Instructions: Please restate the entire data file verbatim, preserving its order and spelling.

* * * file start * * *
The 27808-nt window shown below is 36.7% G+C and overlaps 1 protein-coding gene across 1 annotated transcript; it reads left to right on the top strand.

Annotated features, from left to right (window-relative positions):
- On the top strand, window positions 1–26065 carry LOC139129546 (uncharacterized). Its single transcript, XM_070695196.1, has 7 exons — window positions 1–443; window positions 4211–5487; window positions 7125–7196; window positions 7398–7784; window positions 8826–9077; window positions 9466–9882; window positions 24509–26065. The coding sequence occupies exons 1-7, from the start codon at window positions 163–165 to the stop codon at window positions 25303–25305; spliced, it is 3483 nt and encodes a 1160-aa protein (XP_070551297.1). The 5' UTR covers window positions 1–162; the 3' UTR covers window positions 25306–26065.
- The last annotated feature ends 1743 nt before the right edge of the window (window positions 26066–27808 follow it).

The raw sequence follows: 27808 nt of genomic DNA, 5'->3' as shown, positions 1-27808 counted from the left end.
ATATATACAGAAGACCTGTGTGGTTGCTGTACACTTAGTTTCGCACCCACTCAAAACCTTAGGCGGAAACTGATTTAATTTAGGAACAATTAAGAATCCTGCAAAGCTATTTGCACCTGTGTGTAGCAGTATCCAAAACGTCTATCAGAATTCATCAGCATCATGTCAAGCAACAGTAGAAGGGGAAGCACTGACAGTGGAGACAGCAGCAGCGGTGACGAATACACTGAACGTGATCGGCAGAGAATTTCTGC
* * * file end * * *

The 27808-nt window shown below is 36.7% G+C and overlaps 1 protein-coding gene across 1 annotated transcript; it reads left to right on the top strand.

Annotated features, from left to right (window-relative positions):
- On the top strand, window positions 1–26065 carry LOC139129546 (uncharacterized). Its single transcript, XM_070695196.1, has 7 exons — window positions 1–443; window positions 4211–5487; window positions 7125–7196; window positions 7398–7784; window positions 8826–9077; window positions 9466–9882; window positions 24509–26065. The coding sequence occupies exons 1-7, from the start codon at window positions 163–165 to the stop codon at window positions 25303–25305; spliced, it is 3483 nt and encodes a 1160-aa protein (XP_070551297.1). The 5' UTR covers window positions 1–162; the 3' UTR covers window positions 25306–26065.
- The last annotated feature ends 1743 nt before the right edge of the window (window positions 26066–27808 follow it).

The raw sequence follows: 27808 nt of genomic DNA, 5'->3' as shown, positions 1-27808 counted from the left end.
ATATATACAGAAGACCTGTGTGGTTGCTGTACACTTAGTTTCGCACCCACTCAAAACCTTAGGCGGAAACTGATTTAATTTAGGAACAATTAAGAATCCTGCAAAGCTATTTGCACCTGTGTGTAGCAGTATCCAAAACGTCTATCAGAATTCATCAGCATCATGTCAAGCAACAGTAGAAGGGGAAGCACTGACAGTGGAGACAGCAGCAGCGGTGACGAATACACTGAACGTGATCGGCAGAGAATTTCTGC